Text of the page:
If you’re starting conversations about the issues facing women in STEM, Elaine Burke wants to know how you are planning to end them.
Think of a mega-successful sci-tech CEO. Now think of an award-winning scientist. And now think of a pioneering inventor from history.
10 points to your house cup tally if you thought of a single woman in that exercise. Chances are, though, that you didn’t.
This is why continuously spotlighting women in STEM is both important and challenging. It’s very easy to rest on the defaults. When the archetypes of what I mentioned above are statistically dominated by male figures, you will more likely rely on those more plentiful references you know. Indeed, your first thought was probably about a white man based in the US because of the simple fact that the most prominent sci-tech CEOs in the media fit that mould. And I’m going to guess that many of you thought of Elon Musk. But that’s OK, because we can blame the media.
The media portrayal of sci-tech success is as skewed as the industry demographics themselves. This is why we at Silicon Republic make a pointed effort to showcase diverse voices across the science and technology spectrum. We’re not satisfied to rest on the defaults. We’re willing to make the effort.
When it comes to representation of women (which, it must be said, is just one of the diversity issues in STEM), our job of finding new voices becomes slightly easier once a year. Time and time again, as 8 March approaches, the women in STEM pitches start to come out of the woodwork in time for International Women’s Day.
Women in AI, women in cybersecurity, women in STEM leadership. Our inbox is suddenly flush with eager emails from press representatives with suggestions for areas in which we particularly struggle to find women’s voices to contribute. Not only do they have women in STEM, but they are willing to talk.
The comments pitched around this time, however, are from women in STEM talking about being women in STEM. This is a fine and worthy discussion point but, to be quite honest, it’s overplayed to the point of being irritating. Especially at this time of year.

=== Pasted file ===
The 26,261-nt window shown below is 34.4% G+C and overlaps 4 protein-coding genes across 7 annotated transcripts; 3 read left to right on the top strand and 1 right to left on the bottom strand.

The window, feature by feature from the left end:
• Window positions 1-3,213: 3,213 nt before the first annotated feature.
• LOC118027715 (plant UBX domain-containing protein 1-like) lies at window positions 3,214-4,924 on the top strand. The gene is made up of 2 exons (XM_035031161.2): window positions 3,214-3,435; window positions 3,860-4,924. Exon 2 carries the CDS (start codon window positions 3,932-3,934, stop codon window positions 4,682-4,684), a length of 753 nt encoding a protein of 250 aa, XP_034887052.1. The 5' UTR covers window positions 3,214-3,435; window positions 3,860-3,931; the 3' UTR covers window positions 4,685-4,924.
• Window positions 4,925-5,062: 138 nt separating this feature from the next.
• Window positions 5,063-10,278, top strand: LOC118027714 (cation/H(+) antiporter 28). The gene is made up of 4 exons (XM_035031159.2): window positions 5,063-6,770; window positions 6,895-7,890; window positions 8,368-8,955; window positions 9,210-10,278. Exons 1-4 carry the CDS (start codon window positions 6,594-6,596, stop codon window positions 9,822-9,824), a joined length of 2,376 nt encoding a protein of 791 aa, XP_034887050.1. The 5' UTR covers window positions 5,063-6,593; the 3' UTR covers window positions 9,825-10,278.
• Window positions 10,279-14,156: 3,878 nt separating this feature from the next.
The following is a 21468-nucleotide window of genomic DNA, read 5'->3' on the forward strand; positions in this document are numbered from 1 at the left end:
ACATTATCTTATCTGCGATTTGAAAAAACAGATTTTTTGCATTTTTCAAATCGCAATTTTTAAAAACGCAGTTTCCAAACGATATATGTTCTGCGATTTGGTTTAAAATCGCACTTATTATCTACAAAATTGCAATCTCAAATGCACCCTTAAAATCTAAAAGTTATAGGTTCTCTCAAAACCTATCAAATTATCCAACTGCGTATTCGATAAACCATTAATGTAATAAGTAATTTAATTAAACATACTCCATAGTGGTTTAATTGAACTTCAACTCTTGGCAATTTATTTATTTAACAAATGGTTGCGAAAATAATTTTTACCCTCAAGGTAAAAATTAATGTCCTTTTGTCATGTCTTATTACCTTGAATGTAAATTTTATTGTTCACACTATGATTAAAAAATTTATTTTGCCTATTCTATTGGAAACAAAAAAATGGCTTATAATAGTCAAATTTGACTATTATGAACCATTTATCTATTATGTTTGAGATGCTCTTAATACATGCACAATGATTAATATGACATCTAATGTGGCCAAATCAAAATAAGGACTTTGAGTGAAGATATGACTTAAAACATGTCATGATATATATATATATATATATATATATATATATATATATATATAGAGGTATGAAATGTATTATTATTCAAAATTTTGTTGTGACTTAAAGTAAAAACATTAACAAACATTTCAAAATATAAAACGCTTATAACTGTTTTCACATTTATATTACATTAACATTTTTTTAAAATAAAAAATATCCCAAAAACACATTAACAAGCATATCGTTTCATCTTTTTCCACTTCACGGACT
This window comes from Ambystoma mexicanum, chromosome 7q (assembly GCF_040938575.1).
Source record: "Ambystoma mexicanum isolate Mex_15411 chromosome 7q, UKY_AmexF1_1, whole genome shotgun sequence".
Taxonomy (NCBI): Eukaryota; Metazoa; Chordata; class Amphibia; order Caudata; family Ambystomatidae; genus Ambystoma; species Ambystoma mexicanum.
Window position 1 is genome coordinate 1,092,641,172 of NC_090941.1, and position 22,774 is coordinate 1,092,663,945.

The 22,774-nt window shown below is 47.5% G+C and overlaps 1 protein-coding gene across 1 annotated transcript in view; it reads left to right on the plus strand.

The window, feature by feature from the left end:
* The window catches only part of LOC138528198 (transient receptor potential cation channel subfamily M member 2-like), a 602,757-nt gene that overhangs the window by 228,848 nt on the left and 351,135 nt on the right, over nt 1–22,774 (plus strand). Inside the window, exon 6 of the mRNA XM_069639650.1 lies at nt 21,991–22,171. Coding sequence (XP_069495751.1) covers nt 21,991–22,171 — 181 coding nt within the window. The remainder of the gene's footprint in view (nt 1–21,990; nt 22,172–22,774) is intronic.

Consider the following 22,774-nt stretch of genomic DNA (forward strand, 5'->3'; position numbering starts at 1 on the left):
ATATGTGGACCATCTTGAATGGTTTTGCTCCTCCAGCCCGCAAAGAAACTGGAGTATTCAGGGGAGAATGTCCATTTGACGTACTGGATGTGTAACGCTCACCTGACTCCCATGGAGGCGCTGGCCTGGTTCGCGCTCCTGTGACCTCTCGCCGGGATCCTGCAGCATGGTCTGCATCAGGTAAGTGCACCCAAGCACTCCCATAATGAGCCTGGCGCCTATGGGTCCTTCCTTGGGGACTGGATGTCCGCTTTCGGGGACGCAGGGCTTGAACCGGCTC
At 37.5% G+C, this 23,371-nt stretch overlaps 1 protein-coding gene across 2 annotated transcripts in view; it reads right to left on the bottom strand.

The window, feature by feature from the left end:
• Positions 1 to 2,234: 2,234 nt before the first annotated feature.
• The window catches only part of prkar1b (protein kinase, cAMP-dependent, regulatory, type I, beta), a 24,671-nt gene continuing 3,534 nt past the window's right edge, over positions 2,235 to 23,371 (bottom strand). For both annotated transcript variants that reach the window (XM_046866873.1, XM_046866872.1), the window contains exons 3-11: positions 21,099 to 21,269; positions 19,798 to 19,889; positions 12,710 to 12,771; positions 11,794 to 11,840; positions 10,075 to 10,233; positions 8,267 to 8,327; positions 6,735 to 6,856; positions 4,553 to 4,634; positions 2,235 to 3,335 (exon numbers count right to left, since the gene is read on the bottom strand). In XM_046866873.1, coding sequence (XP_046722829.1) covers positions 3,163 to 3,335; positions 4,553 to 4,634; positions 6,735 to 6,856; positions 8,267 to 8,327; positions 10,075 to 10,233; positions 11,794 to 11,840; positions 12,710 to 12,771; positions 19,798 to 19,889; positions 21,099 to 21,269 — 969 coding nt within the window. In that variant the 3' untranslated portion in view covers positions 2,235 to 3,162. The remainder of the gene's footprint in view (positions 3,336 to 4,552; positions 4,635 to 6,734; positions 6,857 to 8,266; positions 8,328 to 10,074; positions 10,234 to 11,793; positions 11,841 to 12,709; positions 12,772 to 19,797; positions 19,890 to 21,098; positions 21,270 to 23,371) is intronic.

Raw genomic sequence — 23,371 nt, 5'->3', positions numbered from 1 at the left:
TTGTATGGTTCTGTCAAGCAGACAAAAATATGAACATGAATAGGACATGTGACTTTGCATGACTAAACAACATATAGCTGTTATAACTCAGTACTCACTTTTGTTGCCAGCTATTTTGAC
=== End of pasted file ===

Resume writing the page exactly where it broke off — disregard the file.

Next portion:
Year-round, we’re looking for women in STEM to do the same interviews we ask the men in STEM to do. We want their comments on the industry, their work. We might ask pertinent questions about their personal experience on this career journey, but we know that’s not all they have to offer.
‘The constant recommendation that we can bridge the gender gap with more role models feels like a sticky plaster on a festering wound’
This is what frustrates me so much about the annual International Women’s Day media pitches. They relegate women’s voices to an annual outing where they are invited to the table, but only if they sing that one-note song about being women in STEM. And they will especially be invited back next year if that bland ballad ends on a hopeful note. ‘Yes, being a woman in STEM is tough, it’s isolating, it has insidious pitfalls to navigate, but here I am with my moment in the spotlight. I’m here, so it can’t be all that bad. Can it?’
Well, it can, actually. As soon as you begin to interrogate why, the other 364 days of the year, you can often struggle to get women to agree to interviews and profiles in the media, a much more mournful tune emerges. Often, women in STEM who put themselves in the public eye suffer unfair critique or, at worst, outright abuse from internet commenters. How you look in a photograph or how you sound in an interview can provide as much for the audience to dissect as the actual words you say. It’s an unnerving prospect and I don’t blame those women who prefer to just get on with their work in peace.